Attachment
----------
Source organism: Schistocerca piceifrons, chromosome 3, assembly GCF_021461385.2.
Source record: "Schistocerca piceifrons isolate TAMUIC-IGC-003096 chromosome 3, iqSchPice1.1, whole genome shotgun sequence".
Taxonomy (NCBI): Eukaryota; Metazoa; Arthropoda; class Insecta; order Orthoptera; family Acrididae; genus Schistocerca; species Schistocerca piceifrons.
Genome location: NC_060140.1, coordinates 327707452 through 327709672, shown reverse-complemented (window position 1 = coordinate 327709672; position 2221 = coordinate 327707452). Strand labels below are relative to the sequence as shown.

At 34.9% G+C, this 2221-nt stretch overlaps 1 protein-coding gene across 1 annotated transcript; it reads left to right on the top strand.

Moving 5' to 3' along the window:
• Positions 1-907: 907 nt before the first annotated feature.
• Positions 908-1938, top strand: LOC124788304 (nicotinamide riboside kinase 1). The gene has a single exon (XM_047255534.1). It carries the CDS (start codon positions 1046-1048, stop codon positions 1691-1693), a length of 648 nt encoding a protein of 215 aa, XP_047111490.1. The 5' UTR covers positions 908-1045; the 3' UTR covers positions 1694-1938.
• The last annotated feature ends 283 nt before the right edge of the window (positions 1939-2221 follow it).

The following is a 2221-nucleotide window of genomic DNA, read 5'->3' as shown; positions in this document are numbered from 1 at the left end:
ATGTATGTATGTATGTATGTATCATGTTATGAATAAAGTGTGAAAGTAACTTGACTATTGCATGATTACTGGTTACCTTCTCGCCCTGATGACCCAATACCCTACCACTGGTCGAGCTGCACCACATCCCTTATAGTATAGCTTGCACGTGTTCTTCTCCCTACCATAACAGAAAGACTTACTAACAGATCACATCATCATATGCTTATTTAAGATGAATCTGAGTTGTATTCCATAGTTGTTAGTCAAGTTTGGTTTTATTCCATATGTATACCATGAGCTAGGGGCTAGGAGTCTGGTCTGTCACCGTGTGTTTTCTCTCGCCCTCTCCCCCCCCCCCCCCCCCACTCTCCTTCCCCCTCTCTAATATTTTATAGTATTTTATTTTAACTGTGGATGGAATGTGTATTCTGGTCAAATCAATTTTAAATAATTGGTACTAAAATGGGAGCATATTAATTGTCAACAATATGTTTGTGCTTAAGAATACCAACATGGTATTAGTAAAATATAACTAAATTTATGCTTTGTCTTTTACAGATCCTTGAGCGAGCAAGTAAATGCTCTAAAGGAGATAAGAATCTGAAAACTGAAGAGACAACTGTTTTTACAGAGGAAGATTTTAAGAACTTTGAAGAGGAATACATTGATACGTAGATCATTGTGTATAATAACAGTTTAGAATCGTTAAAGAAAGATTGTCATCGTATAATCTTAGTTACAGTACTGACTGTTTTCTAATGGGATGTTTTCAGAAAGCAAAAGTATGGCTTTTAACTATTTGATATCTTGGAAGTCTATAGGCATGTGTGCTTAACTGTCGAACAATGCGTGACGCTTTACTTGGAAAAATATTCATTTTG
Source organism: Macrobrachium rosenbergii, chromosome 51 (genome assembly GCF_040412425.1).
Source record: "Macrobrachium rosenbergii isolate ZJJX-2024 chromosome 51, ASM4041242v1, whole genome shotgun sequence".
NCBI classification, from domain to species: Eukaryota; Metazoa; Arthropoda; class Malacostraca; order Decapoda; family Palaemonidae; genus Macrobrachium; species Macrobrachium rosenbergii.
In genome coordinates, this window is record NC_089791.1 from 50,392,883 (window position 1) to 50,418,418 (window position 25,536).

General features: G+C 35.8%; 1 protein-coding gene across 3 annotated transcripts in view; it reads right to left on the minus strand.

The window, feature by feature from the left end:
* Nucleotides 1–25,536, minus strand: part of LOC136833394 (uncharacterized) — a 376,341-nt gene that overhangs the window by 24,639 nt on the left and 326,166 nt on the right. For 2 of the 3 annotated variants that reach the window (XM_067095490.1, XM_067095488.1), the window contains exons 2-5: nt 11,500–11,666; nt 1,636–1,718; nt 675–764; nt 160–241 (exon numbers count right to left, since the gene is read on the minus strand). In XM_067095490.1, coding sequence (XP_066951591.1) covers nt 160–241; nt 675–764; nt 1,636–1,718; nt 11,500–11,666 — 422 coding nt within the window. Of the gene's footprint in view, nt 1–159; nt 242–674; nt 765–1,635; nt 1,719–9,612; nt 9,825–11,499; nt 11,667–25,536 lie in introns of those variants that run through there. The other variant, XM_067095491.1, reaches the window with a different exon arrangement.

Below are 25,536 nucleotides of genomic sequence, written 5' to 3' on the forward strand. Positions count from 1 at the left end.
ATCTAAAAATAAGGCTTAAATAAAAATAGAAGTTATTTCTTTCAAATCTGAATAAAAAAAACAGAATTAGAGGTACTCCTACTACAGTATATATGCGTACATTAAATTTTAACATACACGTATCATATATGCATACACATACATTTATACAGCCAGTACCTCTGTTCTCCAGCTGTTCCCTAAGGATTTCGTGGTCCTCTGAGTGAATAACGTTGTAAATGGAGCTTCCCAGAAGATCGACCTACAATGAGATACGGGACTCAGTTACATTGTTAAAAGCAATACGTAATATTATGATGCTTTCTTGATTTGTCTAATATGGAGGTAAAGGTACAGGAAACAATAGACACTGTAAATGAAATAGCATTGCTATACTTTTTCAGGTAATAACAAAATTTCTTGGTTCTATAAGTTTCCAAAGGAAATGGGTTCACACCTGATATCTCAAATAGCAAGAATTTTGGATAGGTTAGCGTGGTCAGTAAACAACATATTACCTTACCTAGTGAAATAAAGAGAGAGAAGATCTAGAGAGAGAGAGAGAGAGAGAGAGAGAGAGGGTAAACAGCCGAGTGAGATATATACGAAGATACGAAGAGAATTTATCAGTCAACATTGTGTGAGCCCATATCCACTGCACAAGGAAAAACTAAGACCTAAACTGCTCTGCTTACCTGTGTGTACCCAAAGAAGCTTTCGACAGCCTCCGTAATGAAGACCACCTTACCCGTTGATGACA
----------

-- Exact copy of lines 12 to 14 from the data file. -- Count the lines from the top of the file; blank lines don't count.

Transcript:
Source organism: Macrobrachium rosenbergii, chromosome 51 (genome assembly GCF_040412425.1).
Source record: "Macrobrachium rosenbergii isolate ZJJX-2024 chromosome 51, ASM4041242v1, whole genome shotgun sequence".
NCBI classification, from domain to species: Eukaryota; Metazoa; Arthropoda; class Malacostraca; order Decapoda; family Palaemonidae; genus Macrobrachium; species Macrobrachium rosenbergii.